Monday, October 18, 2010 (Last Updated: 10/19/2010)
MONDAY, Oct. 18 (HealthDay News) -- Eight types of human papillomavirus (HPV) appear to be responsible for over 90 percent of the world's cervical cancer cases; researchers recommend these eight types be the target for future vaccines and that the three most common high-risk HPV types -- 16, 18, and 45 -- which occur in younger women, should be the focus of type-specific HPV screening. Their findings have been published online Oct. 18 in The Lancet Oncology.
Silvia de Sanjose, M.D., of the Catalan Institute of Oncology in Barcelona, and colleagues examined 10,575 samples of confirmed invasive cervical cancer from women from 38 countries to provide new, broad-ranging data about the worldwide genotype distribution in patients with invasive cervical cancer.
The researchers found 8,977 (85 percent) of the samples positive for HPV DNA, most commonly types 16, 18, 31, 33, 35, 45, 52, and 58. Types 16 and 18 were found in about 71 percent of the invasive cervical cancer cases, and types 16, 18, and 45 were found in about 94 percent of cervical adenocarcinomas. Cancers due to types 16, 18, and 45 presented at an earlier age than did cancers related to other subtypes.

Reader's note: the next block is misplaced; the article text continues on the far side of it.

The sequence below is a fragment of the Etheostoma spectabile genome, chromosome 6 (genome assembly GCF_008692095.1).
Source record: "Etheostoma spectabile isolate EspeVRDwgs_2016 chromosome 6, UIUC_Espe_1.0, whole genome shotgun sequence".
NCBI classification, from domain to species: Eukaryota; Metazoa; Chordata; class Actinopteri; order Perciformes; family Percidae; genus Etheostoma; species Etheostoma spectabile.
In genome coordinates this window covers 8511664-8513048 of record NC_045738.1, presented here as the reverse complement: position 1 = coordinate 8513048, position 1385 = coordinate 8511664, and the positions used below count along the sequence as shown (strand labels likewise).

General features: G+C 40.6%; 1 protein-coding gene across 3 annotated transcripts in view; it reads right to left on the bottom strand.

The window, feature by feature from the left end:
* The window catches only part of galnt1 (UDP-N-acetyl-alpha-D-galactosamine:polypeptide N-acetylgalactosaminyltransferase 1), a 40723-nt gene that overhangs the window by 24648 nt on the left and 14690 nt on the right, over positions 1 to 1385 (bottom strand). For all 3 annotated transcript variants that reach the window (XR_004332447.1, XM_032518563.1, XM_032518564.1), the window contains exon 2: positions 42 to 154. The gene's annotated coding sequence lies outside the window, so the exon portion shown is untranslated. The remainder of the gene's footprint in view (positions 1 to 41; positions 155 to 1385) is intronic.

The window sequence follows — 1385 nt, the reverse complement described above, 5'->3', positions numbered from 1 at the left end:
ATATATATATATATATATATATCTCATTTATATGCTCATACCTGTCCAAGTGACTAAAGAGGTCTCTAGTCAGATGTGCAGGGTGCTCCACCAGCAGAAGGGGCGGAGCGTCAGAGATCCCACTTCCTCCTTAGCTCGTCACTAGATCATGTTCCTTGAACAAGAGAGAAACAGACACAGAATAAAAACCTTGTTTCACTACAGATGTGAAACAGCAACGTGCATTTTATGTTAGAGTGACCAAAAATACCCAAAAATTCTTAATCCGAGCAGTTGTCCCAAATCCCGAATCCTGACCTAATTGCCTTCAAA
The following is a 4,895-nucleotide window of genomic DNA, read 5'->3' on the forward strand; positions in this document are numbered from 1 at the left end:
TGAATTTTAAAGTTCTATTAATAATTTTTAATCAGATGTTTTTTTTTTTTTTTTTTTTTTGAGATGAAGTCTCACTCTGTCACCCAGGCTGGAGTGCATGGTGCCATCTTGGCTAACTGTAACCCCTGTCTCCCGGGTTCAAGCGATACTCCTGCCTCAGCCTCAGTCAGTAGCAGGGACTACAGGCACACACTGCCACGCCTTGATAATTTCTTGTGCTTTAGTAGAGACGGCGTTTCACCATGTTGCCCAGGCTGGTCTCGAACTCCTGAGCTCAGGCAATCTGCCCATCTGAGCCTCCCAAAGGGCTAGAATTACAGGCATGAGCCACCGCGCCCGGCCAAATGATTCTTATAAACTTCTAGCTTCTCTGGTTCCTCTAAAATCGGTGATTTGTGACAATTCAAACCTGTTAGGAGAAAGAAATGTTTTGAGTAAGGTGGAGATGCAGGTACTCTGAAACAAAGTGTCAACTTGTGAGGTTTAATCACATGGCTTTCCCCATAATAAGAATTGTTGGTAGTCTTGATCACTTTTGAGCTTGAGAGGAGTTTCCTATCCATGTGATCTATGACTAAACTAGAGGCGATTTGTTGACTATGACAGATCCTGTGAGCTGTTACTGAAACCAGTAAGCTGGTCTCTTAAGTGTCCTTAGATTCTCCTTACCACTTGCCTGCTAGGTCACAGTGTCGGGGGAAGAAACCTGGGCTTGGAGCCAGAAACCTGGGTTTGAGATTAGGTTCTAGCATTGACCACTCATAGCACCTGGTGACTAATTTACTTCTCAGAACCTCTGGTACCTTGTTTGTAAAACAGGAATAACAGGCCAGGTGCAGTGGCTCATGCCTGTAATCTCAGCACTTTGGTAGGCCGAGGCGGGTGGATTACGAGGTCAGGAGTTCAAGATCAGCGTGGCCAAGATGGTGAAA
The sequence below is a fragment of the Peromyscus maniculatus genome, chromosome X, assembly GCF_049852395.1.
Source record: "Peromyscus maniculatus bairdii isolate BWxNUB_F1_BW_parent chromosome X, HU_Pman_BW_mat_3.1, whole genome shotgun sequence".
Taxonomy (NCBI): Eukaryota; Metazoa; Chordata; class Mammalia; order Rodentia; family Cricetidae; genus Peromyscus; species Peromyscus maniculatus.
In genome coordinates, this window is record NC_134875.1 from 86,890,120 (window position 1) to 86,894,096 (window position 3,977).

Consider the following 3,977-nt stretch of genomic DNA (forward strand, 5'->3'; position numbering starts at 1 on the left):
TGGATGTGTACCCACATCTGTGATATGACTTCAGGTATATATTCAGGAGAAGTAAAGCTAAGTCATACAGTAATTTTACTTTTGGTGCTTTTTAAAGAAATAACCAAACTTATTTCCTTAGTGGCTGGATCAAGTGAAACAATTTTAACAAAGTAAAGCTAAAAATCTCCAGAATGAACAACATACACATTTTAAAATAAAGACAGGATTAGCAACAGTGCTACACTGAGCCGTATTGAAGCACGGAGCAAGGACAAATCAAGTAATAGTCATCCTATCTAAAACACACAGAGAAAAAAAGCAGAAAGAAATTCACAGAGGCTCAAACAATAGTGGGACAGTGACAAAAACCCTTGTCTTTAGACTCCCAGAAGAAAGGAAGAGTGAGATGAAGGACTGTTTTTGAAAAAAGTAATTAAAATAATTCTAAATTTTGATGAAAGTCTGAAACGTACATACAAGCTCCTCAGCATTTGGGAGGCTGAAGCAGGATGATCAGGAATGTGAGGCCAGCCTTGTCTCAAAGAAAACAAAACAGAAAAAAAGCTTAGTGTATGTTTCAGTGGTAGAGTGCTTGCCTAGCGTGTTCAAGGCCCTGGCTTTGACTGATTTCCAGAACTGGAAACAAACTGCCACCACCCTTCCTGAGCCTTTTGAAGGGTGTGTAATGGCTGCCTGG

"To our knowledge, this study is the largest assessment of HPV genotypes to date. HPV types 16, 18, 31, 33, 35, 45, 52, and 58 should be given priority when the cross-protective effects of current vaccines are assessed, and for formulation of recommendations for the use of second-generation polyvalent HPV vaccines. Our results also suggest that type-specific high-risk HPV-DNA-based screening tests and protocols should focus on HPV types 16, 18, and 45," the authors write.
The study was funded by unrestricted grants from GlaxoSmithKline Biologicals, Sanofi Pasteur MSD, and Merck. Several of the authors disclosed financial relationships with various pharmaceutical companies.
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